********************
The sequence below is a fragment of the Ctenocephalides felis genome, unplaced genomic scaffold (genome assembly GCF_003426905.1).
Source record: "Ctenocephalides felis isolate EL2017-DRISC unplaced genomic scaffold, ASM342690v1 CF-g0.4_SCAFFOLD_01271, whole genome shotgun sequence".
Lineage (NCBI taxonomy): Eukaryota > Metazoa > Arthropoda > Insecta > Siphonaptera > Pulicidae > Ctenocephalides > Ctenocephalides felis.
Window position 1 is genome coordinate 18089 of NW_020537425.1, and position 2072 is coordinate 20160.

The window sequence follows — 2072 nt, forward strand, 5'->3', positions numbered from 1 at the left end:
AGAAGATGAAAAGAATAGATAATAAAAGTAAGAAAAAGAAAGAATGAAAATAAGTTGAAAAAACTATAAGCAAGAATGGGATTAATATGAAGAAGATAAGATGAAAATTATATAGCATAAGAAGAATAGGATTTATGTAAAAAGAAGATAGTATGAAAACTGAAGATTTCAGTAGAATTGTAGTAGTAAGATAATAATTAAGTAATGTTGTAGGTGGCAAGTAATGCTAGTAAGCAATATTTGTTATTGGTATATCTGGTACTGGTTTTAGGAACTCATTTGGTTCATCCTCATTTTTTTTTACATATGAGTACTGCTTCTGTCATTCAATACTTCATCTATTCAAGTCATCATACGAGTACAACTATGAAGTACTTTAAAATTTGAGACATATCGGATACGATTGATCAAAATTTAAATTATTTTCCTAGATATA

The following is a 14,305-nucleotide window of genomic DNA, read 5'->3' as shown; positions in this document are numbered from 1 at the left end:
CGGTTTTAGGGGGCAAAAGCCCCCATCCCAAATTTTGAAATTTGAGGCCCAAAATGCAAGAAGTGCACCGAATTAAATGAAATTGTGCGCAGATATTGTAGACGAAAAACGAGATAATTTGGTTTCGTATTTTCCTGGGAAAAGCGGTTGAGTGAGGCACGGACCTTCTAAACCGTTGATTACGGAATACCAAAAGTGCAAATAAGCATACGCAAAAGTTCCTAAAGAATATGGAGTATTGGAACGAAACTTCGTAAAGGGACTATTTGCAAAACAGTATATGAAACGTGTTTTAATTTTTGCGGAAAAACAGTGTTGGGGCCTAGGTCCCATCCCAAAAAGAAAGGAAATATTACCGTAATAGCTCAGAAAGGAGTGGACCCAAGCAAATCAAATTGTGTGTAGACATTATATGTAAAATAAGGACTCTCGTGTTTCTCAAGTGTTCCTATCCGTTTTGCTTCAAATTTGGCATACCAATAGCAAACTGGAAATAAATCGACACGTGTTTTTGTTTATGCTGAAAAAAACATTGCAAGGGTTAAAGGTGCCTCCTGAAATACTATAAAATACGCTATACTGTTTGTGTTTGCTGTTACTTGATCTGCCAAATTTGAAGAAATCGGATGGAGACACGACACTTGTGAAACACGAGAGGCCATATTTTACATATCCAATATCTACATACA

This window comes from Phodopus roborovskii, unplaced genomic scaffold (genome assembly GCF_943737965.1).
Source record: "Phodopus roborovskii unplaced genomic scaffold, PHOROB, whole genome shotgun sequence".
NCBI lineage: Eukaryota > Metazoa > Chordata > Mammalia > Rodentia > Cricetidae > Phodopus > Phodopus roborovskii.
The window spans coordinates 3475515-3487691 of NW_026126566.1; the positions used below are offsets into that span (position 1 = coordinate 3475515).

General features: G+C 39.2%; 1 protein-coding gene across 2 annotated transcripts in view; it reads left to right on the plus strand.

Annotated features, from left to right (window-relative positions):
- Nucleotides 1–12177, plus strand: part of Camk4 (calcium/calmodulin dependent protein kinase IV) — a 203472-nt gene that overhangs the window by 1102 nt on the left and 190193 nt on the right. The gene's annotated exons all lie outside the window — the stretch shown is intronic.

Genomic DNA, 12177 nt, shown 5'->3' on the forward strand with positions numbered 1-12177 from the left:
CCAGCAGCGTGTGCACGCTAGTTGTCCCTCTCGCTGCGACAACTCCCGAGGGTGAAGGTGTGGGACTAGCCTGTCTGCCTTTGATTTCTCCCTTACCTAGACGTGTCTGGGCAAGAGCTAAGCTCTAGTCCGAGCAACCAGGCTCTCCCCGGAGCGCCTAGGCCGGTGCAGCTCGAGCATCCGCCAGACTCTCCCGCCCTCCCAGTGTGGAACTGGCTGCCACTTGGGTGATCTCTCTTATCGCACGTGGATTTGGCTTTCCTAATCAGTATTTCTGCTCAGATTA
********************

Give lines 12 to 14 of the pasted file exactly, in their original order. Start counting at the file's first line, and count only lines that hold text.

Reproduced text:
The window spans coordinates 3475515-3487691 of NW_026126566.1; the positions used below are offsets into that span (position 1 = coordinate 3475515).

General features: G+C 39.2%; 1 protein-coding gene across 2 annotated transcripts in view; it reads left to right on the plus strand.

Annotated features, from left to right (window-relative positions):